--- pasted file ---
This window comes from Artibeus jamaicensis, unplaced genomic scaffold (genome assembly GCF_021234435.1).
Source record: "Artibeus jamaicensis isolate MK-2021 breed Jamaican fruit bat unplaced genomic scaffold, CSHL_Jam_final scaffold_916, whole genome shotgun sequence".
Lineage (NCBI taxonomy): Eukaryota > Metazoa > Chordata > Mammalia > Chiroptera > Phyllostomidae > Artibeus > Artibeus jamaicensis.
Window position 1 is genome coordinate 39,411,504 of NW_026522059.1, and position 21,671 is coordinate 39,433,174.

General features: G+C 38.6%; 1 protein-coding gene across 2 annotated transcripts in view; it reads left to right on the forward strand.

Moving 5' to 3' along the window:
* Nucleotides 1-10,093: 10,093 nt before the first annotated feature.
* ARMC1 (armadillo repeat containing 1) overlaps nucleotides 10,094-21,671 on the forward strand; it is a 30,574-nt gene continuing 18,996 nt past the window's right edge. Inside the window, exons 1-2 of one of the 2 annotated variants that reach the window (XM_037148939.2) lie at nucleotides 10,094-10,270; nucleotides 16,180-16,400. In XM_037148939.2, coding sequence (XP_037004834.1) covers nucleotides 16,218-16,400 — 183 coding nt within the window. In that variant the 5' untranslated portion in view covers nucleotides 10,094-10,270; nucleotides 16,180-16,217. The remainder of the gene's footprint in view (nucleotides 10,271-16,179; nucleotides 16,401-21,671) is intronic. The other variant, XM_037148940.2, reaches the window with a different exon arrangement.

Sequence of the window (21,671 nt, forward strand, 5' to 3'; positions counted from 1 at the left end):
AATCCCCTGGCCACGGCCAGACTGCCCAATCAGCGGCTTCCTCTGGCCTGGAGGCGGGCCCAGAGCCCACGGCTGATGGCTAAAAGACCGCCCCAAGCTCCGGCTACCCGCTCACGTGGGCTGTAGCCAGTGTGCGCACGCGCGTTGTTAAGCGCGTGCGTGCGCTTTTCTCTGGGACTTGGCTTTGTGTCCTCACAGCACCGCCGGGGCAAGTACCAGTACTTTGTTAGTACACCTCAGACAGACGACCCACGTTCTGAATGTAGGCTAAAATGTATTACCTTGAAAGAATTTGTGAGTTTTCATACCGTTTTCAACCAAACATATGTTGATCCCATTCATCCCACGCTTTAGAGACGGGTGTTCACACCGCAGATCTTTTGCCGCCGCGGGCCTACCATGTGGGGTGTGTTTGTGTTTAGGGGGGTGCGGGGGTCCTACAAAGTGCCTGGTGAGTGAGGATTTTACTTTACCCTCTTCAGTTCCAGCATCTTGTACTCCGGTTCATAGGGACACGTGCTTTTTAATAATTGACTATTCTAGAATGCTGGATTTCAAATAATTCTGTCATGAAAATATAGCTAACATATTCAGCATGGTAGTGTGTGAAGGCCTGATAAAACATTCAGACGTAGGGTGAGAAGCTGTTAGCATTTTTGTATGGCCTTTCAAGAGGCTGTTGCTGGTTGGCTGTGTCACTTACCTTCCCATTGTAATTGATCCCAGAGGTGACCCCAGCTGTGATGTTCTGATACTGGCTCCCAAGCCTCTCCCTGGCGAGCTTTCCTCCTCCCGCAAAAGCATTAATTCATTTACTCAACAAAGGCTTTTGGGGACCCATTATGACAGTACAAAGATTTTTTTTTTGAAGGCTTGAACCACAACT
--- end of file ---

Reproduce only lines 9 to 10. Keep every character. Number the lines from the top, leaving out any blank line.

Sequence of the window (21,671 nt, forward strand, 5' to 3'; positions counted from 1 at the left end):
AATCCCCTGGCCACGGCCAGACTGCCCAATCAGCGGCTTCCTCTGGCCTGGAGGCGGGCCCAGAGCCCACGGCTGATGGCTAAAAGACCGCCCCAAGCTCCGGCTACCCGCTCACGTGGGCTGTAGCCAGTGTGCGCACGCGCGTTGTTAAGCGCGTGCGTGCGCTTTTCTCTGGGACTTGGCTTTGTGTCCTCACAGCACCGCCGGGGCAAGTACCAGTACTTTGTTAGTACACCTCAGACAGACGACCCACGTTCTGAATGTAGGCTAAAATGTATTACCTTGAAAGAATTTGTGAGTTTTCATACCGTTTTCAACCAAACATATGTTGATCCCATTCATCCCACGCTTTAGAGACGGGTGTTCACACCGCAGATCTTTTGCCGCCGCGGGCCTACCATGTGGGGTGTGTTTGTGTTTAGGGGGGTGCGGGGGTCCTACAAAGTGCCTGGTGAGTGAGGATTTTACTTTACCCTCTTCAGTTCCAGCATCTTGTACTCCGGTTCATAGGGACACGTGCTTTTTAATAATTGACTATTCTAGAATGCTGGATTTCAAATAATTCTGTCATGAAAATATAGCTAACATATTCAGCATGGTAGTGTGTGAAGGCCTGATAAAACATTCAGACGTAGGGTGAGAAGCTGTTAGCATTTTTGTATGGCCTTTCAAGAGGCTGTTGCTGGTTGGCTGTGTCACTTACCTTCCCATTGTAATTGATCCCAGAGGTGACCCCAGCTGTGATGTTCTGATACTGGCTCCCAAGCCTCTCCCTGGCGAGCTTTCCTCCTCCCGCAAAAGCATTAATTCATTTACTCAACAAAGGCTTTTGGGGACCCATTATGACAGTACAAAGATTTTTTTTTTGAAGGCTTGAACCACAACT